British national security under attack by cybercrime says GCHQ

Ray Walsh

Ray Walsh

November 12, 2015

New information released by the British intelligence agency GCHQ reveals that cybercrime in the UK has almost doubled in the past year. The British agency has shown that (in an average month) it can pinpoint around 200 hacks on the vital networks of key businesses, compared to only 100 per month occurring last summer. That means that prominent firms may be getting troubled by hackers up to 7 times per day.

According to Ciaran Martin – who is in charge of cyber security at the spy agency – the hacks can be considered severe because they ‘are attacks that are of significance to national security’. ‘That is either because of who the aggressor or the victim is or because of the nature of the attack,’ he adds.

GCHQ is of the opinion that cyber attacks are of an extremely sensitive nature when they are either carried out by state players who could be accumulating critical information on British enterprises. Are made by potentially dangerous criminal organizations. Are put into action using previously unknown approaches, such as new forms of malware or novel penetration techniques. Or are believed to have penetrated businesses who provide vital infrastructure for the nation (or harbour potentially critical resources) such as is the case with nuclear establishments.

The reason for the sharp increases in these critical cyber attacks is because of the extra hacking tools that are progressively made available to would-be hackers. These include tools made available to nation states by legitimate companies such as Hacking Team, but also similar hacking software that is leaked to the internet and taken up for use by nefarious criminal actors.

Some sophisticated tools for causing online mischief cost state players around 100,000 pounds, but with those tools being leaked to online forums more and more as time goes by, we can only expect cyber crime to continue to escalate says Martin from GCHQ.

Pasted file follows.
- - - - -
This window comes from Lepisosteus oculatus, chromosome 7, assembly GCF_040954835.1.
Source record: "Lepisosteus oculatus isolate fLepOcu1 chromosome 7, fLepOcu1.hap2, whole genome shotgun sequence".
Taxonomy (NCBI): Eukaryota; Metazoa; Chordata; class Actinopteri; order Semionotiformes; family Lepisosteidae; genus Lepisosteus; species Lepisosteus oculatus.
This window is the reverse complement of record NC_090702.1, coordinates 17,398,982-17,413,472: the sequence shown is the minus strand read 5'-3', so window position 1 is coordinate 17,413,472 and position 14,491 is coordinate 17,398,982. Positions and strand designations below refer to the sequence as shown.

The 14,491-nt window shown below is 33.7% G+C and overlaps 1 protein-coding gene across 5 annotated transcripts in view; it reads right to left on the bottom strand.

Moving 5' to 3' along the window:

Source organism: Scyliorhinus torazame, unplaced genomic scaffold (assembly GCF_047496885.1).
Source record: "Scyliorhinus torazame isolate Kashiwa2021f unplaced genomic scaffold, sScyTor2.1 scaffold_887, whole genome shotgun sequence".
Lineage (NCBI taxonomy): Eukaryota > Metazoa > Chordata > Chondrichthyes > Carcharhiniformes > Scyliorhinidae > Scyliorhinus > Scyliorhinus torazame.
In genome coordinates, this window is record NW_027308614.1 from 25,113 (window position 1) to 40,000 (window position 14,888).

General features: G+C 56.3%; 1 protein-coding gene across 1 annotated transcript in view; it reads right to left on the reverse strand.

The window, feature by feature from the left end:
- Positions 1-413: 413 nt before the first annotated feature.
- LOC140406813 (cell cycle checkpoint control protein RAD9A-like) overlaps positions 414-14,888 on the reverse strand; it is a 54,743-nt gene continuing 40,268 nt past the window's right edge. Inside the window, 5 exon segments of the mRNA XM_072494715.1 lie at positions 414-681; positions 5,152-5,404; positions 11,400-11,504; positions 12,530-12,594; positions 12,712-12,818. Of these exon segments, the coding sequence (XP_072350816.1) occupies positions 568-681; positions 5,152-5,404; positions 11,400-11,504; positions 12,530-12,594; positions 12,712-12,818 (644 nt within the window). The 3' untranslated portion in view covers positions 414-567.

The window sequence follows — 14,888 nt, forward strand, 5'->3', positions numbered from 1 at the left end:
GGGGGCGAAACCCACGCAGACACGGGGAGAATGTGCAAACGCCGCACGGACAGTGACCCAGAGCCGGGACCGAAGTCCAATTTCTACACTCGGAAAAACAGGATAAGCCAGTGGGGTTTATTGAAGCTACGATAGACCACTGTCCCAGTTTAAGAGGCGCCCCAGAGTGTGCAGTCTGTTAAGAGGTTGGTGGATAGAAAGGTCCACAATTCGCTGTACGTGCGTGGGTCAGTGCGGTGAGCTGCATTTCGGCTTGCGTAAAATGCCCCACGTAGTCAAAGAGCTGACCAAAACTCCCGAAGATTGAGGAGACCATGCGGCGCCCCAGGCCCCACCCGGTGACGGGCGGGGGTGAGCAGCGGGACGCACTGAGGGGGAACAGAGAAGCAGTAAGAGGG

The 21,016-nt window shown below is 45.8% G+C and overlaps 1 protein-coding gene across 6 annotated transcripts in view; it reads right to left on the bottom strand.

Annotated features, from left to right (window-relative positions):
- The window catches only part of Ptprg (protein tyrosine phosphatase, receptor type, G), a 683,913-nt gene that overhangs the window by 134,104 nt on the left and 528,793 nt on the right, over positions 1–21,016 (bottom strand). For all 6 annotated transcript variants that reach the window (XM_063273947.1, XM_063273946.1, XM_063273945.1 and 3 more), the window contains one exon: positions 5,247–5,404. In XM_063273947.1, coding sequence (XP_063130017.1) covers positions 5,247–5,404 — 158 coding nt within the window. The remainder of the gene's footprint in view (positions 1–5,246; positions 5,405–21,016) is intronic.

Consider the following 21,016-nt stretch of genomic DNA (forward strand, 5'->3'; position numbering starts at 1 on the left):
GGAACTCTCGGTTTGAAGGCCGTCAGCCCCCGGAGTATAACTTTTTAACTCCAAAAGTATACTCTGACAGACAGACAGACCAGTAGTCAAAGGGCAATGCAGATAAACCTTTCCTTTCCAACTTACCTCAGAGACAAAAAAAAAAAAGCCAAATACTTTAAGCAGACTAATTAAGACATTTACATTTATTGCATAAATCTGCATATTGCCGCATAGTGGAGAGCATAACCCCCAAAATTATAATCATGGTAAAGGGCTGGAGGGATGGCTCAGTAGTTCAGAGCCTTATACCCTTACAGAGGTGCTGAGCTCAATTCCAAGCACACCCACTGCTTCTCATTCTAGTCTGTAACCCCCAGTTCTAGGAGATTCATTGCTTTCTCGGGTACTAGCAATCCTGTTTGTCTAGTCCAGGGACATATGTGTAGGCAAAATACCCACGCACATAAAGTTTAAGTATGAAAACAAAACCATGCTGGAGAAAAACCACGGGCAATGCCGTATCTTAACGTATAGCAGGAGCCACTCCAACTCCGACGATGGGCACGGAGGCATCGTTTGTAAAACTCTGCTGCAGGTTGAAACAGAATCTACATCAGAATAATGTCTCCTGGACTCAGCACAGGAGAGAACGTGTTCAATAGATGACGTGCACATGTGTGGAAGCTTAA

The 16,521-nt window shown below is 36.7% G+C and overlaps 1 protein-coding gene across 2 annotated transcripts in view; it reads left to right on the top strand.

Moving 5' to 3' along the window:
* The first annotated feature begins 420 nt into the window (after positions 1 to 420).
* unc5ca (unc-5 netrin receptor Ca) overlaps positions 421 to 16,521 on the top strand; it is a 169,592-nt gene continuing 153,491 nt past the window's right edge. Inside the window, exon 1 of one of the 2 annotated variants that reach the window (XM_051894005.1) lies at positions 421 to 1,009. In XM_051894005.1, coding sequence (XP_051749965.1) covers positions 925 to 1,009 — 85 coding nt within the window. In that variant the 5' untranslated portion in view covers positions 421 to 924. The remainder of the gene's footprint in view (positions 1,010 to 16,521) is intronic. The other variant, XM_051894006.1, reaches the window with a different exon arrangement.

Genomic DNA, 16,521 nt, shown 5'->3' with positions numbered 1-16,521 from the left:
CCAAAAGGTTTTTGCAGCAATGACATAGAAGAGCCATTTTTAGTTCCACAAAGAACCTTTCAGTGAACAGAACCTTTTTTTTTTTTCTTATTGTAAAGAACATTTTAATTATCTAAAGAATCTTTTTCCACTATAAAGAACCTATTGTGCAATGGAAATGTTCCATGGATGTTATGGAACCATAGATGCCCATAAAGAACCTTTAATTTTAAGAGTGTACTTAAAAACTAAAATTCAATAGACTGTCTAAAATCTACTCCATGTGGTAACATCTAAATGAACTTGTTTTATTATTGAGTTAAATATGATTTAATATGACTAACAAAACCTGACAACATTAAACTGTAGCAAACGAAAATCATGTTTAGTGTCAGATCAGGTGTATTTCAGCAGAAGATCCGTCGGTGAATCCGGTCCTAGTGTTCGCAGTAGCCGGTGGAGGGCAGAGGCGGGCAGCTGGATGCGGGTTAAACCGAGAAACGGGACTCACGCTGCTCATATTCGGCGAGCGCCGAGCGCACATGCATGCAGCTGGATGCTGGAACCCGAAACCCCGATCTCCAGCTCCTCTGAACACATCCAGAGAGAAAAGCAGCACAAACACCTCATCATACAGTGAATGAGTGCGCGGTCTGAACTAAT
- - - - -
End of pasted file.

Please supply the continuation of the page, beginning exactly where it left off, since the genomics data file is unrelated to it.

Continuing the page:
This latest report goes hand in hand with one that came out last month. That one was carried out by the Crown Records Management and Censuswide and revealed that a staggering two-thirds of businesses in the UK had suffered information theft at the hands of malicious hackers. Add to that Talk Talk’s third breach in 12 months – in which they were again embarrassingly offloaded of customer credit card details – and you start to get a pretty dire picture of the grim state of cybersecurity in the UK.

This is in part due to poorly implemented systems that rely too much on outdated legacy software – much too easy to penetrate by today’s sophisticated hacking tools and actors. To combat this, GCHQ (in cohorts with the UK government’s Department for Culture, Media & Sport (DCMS)  has launched a new £6.5 million CyberInvest scheme.

The project, which was initiated at this week’s high-profile IA15 cybersecurity event,  aims to help ‘build a community of industry, government and academia who are committed to sustained investment in cyber security research.’ At the flagship Information Assurance event, GCHQ, members of the government, top academics, and industry leaders all came together to participate in decision making about how to best invest new and existing funding to best combat the quickly escalating cyber-problem.

Commenting on the high-profile event, Robert Hannigan, the Director of GCHQ, said,

‘Minister-led, hosted by GCHQ and supported by leaders from across Government, Industry and Academia – IA15 will be the unrivalled IA and Cyber Security event this year. My personal objective is to use IA15 to emphasise our crucial role in supporting the digital revolution in and across government and public services. We must support the drive to increase the speed of digital inclusion, creating an environment of trust, giving the whole country the confidence to make the most of the internet. IA15 is our vital forum this year and the central platform for our engagement with Government, the Private Sector Critical National Infrastructure, Industry and Academia.’


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